In 2005, when Jim Kunstler published “The Long Emergency,” Â an unsettling synthesis ofÂ major market trends (peak oil),Â environmental conditions (global warming, water scarcity, disease),Â and what he called the other “converging castastrophes of the 21st century,” IÂ was among the skeptics who was convinced that Kunstler’s analysis was uncharacteristically hyperbolic. Nearly two years later the shine on my bubble of optimism has dulled a bit.Â
Essentially, Kunstler predicted that soaring oil prices would generateÂ enormous economic, political, andÂ cultural instability, including rising joblessness, homelessness, currency devaluations, and social disruption.Â He said that climate change would add another level of complexity and that the United States and other industrialized nations faced “a dark time.” Lastly, he saidÂ the coming cataclysm was approachingÂ much fasterÂ than business leaders, social theorists, or elected officials either believed or acknowledged.Â Suburban America, said Kunstler, would be particularly hard hit. Urban America, with its transit systems, walkability, more compact development patterns would fare better.Â
My reporting ofÂ new marketÂ trends, explored in this blog, reached a similar conclusion about the changes we are seeing in suburban and urban communities.Â Generally I’m optimistic. But as I’ve toured the country in the last couple of months, I’m continually reminded of Kunstler’s more emphaticÂ forecasts.
High energy pricesÂ Â have contributed to the weakening ofÂ the dollar overseas, and dramatically slowed suburban housing markets. Both trends areÂ accelerating the decline of the U.S. auto industry, which continues to produce uncompetitive fuel-guzzling vehicles, and is leading the Midwest deeper intoÂ an aggravatingÂ recession. That, in turn, has contributed to the highest jobless rates in the nation, and some of the highest rates of home foreclosures and largest housing price declines.Â
The strength of the national housing marketÂ kept the economy afloat after 9/11. Its slowdown here and in other regions is leading the nation into a recession that some economists say will be long and severe.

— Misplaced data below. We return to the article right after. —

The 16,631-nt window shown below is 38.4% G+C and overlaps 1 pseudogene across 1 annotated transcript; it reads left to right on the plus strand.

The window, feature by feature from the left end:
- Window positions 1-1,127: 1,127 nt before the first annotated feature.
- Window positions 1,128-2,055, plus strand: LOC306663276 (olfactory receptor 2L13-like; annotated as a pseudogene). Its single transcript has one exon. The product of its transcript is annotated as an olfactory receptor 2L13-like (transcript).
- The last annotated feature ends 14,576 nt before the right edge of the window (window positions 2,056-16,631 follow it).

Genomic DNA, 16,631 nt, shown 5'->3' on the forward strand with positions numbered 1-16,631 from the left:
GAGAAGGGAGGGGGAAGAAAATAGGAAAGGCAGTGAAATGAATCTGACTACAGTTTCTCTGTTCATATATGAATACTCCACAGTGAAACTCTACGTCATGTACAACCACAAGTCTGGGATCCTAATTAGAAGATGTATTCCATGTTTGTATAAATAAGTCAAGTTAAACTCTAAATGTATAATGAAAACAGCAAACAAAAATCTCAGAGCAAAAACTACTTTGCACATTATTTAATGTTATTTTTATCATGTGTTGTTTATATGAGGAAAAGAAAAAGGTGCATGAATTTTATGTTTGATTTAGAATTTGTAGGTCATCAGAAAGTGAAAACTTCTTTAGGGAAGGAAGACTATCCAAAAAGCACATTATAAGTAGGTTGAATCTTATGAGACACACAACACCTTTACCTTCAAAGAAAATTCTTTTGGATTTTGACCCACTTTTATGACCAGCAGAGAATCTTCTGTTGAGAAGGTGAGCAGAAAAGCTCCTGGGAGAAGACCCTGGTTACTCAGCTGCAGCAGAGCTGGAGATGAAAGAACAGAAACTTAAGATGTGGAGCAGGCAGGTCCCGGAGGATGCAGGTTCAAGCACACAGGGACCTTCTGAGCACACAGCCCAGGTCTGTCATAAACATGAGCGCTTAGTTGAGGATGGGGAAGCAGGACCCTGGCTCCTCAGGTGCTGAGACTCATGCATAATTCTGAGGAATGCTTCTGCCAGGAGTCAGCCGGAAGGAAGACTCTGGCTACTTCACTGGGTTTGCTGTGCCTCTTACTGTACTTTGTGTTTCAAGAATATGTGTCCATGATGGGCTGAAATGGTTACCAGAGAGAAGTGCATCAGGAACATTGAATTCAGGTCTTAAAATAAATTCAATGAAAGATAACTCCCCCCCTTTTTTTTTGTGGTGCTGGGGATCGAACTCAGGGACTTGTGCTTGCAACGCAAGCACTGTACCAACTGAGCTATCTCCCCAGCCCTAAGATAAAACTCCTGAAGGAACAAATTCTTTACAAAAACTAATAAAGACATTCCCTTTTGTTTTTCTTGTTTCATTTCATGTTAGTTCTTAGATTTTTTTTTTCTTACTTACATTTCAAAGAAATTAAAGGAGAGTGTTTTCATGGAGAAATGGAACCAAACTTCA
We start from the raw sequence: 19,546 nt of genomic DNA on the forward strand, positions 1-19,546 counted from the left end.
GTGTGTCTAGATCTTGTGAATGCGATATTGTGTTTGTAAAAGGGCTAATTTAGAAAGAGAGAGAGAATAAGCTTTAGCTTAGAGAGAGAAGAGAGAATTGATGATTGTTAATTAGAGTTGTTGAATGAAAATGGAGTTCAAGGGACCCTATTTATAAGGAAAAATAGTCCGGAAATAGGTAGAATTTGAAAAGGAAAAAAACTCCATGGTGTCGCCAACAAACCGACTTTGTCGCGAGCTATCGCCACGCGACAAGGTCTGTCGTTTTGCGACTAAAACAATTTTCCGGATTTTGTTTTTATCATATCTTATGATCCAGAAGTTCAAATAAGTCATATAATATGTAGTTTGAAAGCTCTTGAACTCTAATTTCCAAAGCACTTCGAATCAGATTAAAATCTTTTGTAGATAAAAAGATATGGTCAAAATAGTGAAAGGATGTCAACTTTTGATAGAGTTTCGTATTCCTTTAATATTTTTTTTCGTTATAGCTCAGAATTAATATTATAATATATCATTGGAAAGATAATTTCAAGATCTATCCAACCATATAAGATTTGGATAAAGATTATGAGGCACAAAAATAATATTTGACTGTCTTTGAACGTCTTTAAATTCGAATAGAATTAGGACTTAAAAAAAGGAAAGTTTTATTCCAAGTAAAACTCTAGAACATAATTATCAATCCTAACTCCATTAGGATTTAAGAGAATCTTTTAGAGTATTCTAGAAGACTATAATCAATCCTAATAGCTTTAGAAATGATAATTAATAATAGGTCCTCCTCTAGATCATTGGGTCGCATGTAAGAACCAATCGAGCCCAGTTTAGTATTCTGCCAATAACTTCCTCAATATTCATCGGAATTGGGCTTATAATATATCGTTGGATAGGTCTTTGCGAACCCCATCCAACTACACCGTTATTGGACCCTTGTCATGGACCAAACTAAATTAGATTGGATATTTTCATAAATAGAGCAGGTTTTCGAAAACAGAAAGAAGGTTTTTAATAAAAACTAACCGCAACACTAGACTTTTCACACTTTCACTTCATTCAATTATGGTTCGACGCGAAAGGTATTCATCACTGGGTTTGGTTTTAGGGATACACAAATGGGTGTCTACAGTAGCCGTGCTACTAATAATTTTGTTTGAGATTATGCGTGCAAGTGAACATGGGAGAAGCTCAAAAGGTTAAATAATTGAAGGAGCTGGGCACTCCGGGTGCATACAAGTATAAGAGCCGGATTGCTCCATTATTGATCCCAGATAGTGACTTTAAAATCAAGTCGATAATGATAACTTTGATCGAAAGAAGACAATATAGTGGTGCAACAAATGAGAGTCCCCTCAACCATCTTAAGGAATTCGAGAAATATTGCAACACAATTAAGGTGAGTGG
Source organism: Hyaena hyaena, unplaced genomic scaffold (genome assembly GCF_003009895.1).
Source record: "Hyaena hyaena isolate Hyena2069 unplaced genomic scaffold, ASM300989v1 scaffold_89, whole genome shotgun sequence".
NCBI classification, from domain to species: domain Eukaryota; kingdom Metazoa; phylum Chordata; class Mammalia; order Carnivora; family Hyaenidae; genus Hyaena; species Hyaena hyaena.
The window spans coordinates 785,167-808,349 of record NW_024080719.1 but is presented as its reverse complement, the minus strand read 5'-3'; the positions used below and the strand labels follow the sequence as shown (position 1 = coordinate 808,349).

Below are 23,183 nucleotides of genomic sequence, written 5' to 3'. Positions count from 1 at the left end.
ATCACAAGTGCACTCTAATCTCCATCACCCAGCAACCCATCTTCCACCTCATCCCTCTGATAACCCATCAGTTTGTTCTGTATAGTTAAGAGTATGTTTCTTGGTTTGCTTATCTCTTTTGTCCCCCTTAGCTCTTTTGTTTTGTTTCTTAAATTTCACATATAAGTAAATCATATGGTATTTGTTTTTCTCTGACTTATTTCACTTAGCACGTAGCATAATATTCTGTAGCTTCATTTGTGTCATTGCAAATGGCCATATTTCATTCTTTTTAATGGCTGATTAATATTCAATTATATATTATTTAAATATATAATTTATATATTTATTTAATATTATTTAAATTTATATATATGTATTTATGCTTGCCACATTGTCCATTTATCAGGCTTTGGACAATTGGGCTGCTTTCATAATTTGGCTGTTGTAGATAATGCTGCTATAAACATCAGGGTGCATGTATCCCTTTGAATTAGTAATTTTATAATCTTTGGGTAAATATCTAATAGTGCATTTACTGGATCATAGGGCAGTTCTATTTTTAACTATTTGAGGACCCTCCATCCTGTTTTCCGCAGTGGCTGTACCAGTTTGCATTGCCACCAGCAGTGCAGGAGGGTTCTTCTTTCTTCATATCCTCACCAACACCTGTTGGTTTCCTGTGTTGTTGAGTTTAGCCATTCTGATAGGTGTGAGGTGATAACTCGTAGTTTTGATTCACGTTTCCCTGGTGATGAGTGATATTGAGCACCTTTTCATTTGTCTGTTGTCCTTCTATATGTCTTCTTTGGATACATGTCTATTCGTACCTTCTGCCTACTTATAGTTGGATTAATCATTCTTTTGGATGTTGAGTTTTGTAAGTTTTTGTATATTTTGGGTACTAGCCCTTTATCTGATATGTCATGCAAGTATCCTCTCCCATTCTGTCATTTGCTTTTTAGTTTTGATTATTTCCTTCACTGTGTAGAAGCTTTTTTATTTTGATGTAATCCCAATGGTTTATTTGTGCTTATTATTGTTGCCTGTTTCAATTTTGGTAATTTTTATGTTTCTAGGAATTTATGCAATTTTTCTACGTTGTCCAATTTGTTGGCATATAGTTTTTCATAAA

Michigan residents already areÂ very familiar with what’s in store for the rest of the country. It’s not pretty. We already have the highest unemployment rate,Â the largest state budget deficits, and the largest declineÂ since 2000 (12 percent)Â in median family income in the country. We also have a governor and a Legislature wholly incapable of finding a political consensus that will lead to a new development strategy, part of the grave electoral dysfunction that Kunstler predicted.
Indeed, the most visible and ominous result of this economic dysfunction is theÂ wave of home foreclosuresÂ now inundating the nation. Foreclosures are mounting in almost every major American market. Even in San Diego, where million dollar homes burned in fierce forest fires in November and a traditional outpost of wealth and higher expectations,Â parts of the cityÂ areÂ “approaching a point where nearly 10 percent of all homes are in some stage of foreclosure,” according to VoiceofSanDeigo.org.
More than one million new foreclosures are anticipated across the countryÂ in 2008. The mess is of sufficient economic concern that even President George Bush reached an agreement today with lenders to help some stressed homeowners, but left millions of others without protection.
And then comes the warming, the magnitude of which is increasing by every measure.Â New Orleans drowned in 2005. Atlanta, the Colorado Plateau (see Lake Powell in pix), southern California, and even the Great Lakes are drying up in 2007.
In the “Long Emergency”, Â Kunstler explained that he didn’t welcome a national “crack-up,”Â but it was “a plausible outcome that we ought to be prepared to face.”Â I still think he’s wrong. But I’m also willing to briefly consider that enough unwelcome trends are falling into place that he could be just a little bit right.